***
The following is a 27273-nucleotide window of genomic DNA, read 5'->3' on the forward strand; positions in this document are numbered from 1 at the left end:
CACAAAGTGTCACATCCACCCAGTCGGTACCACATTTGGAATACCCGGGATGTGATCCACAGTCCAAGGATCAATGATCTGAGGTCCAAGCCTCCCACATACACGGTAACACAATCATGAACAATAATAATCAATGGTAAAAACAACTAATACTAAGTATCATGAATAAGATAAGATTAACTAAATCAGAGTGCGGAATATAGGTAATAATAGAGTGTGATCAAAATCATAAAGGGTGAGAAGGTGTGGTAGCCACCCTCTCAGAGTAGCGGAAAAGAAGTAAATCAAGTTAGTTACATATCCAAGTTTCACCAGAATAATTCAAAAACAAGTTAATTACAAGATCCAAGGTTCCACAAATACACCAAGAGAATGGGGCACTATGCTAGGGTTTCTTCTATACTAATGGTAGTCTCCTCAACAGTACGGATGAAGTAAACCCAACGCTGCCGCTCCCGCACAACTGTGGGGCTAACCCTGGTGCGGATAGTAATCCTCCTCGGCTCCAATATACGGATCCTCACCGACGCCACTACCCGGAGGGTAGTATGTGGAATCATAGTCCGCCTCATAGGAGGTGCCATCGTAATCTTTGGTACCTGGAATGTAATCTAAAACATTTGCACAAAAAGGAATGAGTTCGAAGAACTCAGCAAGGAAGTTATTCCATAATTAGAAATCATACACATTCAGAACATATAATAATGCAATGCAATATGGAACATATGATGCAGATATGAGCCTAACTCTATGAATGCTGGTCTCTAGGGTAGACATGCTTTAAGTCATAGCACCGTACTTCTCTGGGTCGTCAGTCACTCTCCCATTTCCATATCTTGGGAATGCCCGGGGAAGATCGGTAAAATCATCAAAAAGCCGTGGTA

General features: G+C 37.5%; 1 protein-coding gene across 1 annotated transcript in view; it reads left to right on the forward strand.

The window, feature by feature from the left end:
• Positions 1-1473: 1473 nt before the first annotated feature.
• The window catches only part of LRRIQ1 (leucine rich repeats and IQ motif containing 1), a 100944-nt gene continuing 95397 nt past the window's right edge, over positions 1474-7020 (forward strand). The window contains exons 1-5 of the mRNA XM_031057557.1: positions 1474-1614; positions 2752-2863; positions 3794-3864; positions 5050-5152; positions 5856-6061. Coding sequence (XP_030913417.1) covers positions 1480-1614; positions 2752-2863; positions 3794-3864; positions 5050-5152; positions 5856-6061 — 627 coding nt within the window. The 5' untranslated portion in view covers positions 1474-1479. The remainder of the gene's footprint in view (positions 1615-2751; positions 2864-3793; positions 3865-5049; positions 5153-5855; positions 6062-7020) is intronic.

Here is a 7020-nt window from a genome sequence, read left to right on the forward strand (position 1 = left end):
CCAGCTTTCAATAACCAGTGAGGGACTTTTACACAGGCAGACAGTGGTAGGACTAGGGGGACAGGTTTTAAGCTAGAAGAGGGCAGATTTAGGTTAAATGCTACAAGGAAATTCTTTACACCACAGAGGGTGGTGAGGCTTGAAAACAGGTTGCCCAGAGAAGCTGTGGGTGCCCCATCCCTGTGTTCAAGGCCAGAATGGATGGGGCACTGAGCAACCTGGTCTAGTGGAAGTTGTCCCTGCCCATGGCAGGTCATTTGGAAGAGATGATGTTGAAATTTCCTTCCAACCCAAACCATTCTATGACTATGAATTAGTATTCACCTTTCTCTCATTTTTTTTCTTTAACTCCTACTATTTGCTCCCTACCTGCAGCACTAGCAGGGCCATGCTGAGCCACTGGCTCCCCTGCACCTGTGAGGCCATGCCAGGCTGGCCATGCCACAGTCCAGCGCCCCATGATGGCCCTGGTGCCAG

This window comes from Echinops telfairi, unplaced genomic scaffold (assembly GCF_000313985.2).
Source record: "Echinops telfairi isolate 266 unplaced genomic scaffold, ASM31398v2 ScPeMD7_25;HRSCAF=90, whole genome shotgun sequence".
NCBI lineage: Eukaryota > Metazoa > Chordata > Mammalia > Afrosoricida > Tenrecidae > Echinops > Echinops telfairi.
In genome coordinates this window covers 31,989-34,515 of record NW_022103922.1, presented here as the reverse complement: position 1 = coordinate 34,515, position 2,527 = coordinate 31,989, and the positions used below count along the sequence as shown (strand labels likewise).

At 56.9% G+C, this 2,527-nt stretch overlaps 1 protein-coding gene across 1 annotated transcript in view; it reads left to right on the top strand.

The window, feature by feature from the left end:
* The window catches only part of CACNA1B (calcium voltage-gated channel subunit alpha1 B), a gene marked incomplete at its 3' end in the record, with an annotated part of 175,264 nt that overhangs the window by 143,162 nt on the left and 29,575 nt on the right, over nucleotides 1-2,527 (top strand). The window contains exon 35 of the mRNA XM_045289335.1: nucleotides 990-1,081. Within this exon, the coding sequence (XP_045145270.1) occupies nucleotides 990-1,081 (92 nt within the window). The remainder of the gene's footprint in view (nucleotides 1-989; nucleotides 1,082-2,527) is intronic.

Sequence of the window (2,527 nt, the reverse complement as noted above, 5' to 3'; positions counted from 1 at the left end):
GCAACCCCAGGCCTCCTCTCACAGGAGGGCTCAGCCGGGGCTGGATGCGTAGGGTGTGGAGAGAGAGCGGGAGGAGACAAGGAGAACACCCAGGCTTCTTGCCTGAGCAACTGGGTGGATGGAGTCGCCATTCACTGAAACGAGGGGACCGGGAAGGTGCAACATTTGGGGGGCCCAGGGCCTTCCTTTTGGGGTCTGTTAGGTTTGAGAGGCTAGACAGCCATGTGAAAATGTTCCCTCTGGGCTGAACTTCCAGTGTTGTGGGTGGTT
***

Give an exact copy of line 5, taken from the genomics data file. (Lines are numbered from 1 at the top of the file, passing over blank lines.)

• Positions 1-1473: 1473 nt before the first annotated feature.